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By Yin Wilczek
Qualcomm Inc.’s board June 16 dodged a shareholder lawsuit alleging it consciously ignored warning signs that the company wasn’t complying with U.S. antibribery laws in China and Korea ( In re Qualcomm Inc. FCPA Stockholder Derivative Litig. , 2017 BL 205022, Del. Ch., No. 11152-VCMR, 6/16/17 ).
The shareholders’ complaint referred to Qualcomm’s $7.5 million settlement with the Securities and Exchange Commission in 2016 to resolve claims that it violated the Foreign Corrupt Practices Act by, among other actions, hiring the children of Chinese government officials deciding whether to select its mobile technology products.
The company settled the SEC’s allegations without admitting or denying wrongdoing.
The Delaware Chancery Court, in granting the Qualcomm board’s motion to dismiss, found that the shareholders failed to plead facts showing that the directors acted in bad faith. In fact, the complaint included remedial actions planned by the board, Vice Chancellor Tamika Montgomery-Reeves wrote.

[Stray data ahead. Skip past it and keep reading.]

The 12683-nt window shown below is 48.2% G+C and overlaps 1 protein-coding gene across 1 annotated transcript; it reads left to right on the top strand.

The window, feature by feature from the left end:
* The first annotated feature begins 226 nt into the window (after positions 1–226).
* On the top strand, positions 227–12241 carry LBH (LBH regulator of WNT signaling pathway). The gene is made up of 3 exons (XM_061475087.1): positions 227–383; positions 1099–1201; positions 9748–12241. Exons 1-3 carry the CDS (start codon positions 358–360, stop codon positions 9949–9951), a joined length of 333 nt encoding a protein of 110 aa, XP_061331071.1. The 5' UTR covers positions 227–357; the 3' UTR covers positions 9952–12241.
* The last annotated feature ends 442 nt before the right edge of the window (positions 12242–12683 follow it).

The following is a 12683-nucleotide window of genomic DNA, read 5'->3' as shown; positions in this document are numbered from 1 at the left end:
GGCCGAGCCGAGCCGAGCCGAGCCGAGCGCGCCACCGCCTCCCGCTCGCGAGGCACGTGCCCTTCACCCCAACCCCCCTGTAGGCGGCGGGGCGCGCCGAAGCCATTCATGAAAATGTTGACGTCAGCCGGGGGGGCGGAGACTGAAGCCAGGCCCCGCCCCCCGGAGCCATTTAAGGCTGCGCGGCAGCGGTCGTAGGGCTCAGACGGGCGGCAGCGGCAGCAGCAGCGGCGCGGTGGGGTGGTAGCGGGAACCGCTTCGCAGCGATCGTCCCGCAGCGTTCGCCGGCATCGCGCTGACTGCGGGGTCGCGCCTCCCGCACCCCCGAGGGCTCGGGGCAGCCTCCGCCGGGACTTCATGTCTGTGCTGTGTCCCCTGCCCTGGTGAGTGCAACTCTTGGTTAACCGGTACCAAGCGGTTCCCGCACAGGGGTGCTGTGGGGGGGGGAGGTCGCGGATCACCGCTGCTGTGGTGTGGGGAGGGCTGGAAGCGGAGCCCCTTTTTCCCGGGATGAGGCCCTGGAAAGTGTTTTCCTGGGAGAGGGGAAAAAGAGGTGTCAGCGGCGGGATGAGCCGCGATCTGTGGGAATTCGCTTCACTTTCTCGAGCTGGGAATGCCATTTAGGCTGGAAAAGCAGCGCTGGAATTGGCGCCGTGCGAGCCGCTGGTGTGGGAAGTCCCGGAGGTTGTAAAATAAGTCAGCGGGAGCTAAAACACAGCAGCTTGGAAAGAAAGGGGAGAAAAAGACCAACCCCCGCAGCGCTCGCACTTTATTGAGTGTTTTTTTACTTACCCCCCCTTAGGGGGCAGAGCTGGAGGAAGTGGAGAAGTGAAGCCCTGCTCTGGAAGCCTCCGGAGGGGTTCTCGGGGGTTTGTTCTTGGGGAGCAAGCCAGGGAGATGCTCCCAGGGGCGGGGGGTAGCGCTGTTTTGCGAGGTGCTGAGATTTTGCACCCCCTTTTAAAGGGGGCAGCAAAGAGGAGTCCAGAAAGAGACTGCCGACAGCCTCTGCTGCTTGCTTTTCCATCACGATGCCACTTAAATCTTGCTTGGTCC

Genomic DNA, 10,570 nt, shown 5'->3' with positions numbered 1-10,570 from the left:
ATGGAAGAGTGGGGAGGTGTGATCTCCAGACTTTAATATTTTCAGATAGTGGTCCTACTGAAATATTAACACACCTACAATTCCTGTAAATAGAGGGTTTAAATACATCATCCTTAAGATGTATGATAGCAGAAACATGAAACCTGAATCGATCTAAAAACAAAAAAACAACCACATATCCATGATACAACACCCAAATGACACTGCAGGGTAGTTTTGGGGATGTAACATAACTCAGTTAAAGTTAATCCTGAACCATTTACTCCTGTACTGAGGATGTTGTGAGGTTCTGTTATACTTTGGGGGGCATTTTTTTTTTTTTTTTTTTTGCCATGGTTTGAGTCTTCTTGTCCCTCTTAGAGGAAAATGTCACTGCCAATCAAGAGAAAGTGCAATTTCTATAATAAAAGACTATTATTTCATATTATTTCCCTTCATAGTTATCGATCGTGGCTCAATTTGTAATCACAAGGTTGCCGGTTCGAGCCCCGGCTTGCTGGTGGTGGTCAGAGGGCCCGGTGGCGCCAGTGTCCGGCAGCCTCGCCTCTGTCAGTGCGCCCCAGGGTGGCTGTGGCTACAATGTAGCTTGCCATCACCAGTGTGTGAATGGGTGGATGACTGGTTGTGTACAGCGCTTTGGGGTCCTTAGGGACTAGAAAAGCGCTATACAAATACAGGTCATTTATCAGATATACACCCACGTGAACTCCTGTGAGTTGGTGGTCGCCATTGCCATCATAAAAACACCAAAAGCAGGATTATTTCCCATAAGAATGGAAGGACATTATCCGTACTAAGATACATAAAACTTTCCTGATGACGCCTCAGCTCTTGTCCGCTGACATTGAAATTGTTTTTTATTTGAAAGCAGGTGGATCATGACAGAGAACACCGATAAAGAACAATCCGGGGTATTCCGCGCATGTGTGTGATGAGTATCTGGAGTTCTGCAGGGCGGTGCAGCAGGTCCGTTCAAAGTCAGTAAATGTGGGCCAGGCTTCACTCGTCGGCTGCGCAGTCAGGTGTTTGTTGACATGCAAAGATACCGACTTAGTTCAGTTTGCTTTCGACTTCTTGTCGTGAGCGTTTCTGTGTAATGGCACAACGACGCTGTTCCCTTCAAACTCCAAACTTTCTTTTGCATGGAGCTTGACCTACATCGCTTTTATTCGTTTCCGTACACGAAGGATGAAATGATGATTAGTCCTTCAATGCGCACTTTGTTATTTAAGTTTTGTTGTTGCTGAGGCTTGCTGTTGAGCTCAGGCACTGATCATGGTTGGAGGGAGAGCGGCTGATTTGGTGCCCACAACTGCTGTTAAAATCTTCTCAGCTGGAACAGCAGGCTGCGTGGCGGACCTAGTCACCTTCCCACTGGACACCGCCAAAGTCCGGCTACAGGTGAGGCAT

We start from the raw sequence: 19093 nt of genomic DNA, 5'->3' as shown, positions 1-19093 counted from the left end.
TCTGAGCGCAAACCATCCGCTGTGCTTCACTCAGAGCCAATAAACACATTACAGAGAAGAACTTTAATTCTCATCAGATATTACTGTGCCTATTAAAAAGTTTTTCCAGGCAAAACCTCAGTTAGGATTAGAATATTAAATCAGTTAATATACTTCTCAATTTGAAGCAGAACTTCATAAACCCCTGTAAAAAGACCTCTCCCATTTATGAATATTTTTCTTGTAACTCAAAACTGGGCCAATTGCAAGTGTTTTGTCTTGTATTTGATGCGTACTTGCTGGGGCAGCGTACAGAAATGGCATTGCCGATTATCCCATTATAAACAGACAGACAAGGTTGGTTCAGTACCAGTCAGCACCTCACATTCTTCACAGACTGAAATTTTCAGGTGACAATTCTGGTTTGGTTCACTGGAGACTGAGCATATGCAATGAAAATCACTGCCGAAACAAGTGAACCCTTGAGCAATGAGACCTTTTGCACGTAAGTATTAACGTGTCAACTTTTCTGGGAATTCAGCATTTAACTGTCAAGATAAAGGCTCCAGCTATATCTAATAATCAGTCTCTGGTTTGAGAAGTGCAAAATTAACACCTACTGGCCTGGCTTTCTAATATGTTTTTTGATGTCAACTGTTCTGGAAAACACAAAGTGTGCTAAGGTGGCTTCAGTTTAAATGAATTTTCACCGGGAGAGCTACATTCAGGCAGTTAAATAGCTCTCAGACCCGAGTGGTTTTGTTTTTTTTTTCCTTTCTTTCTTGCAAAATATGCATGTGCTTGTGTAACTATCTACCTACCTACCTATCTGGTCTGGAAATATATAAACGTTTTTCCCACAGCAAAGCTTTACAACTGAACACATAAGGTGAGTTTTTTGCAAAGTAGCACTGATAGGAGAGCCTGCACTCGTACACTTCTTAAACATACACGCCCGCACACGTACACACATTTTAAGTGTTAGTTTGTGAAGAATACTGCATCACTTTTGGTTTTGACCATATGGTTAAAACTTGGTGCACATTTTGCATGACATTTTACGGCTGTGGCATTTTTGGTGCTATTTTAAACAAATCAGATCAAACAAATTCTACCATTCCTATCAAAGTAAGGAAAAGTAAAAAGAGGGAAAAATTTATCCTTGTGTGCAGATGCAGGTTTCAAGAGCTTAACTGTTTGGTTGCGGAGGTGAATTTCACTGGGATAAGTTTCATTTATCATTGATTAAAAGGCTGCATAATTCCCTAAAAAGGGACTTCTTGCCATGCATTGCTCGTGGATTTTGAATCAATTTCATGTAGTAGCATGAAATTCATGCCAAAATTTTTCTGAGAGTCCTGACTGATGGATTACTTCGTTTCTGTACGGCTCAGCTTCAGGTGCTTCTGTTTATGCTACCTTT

The court also clarified that violation of the FCPA, in itself, doesn’t support director liability under Delaware law. “Delaware law, not the FCPA, establishes the standard for director liability, and under Delaware law, Plaintiffs’ Complaint does not allege bad faith,” it said.
2016 is the biggest enforcement year for the foreign bribery statute so far. Last year, 27 companies paid about $2.5 billion to resolve FCPA allegations.
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